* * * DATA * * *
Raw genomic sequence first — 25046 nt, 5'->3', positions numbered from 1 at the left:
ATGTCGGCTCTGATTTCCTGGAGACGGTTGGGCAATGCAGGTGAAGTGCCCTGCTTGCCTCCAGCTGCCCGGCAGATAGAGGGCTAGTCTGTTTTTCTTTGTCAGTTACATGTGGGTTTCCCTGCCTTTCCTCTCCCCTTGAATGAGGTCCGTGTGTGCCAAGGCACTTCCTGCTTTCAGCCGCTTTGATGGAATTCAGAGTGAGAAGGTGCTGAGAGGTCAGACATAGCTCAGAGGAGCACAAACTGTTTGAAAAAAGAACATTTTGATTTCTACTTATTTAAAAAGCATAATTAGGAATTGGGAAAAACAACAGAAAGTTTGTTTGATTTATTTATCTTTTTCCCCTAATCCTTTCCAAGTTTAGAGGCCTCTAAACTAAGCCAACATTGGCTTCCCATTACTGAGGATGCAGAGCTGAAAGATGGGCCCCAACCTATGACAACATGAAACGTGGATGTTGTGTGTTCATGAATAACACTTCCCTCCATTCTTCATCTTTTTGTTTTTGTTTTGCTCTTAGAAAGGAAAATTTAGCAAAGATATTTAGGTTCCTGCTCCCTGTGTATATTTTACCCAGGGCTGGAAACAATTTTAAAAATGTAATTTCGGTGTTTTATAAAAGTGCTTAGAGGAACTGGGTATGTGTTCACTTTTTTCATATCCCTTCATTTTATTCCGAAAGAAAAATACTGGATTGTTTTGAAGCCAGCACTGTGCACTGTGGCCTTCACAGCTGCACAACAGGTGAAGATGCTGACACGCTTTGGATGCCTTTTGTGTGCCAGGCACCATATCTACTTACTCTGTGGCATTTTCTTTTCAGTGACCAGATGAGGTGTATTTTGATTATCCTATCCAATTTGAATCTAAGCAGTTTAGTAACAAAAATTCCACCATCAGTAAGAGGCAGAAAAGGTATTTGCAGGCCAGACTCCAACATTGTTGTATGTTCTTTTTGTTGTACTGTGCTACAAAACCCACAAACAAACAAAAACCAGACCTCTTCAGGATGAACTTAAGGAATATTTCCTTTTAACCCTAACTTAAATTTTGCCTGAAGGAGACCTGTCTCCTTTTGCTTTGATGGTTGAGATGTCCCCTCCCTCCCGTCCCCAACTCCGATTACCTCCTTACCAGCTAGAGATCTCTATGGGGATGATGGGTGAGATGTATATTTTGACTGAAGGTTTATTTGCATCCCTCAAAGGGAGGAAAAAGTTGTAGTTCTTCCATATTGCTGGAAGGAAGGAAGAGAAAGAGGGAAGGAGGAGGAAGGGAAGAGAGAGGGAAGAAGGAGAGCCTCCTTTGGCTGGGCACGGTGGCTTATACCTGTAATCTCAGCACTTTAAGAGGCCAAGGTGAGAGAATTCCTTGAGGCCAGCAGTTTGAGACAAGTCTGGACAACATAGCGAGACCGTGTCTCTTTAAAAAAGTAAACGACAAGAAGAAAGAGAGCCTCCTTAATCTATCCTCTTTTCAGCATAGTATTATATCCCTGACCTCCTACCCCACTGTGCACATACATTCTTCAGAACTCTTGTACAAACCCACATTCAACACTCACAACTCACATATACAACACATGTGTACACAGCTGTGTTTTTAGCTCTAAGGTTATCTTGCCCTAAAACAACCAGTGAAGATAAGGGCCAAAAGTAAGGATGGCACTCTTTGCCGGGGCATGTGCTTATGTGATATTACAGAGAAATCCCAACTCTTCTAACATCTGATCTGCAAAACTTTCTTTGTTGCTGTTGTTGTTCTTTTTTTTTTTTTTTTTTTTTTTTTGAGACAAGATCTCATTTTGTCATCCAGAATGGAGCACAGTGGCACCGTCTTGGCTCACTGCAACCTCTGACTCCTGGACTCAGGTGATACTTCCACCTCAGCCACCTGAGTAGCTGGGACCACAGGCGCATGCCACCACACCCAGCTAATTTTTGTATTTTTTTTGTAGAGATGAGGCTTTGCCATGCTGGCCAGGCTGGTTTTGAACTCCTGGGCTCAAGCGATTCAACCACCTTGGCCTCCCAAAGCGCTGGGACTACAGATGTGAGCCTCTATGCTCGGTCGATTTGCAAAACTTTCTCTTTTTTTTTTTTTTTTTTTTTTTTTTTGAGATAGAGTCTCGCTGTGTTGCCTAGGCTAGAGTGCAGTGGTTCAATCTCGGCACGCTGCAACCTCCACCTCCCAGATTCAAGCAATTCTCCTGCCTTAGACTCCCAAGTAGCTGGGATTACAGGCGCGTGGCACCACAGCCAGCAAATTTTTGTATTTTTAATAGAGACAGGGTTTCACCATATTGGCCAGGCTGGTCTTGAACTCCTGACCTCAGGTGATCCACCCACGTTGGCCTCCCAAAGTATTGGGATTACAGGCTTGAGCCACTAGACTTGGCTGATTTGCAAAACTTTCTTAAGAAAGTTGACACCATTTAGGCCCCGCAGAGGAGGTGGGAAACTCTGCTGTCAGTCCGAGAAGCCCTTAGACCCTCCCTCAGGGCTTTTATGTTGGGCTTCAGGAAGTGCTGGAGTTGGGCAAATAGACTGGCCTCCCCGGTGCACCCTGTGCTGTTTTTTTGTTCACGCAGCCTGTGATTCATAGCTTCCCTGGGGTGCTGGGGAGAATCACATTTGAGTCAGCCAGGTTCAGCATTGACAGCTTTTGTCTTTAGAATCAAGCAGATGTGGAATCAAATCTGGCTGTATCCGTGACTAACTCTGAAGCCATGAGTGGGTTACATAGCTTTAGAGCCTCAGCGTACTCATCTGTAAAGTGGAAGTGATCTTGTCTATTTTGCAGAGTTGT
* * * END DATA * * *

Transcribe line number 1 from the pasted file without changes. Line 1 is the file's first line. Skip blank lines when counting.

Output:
Raw genomic sequence first — 25046 nt, 5'->3', positions numbered from 1 at the left: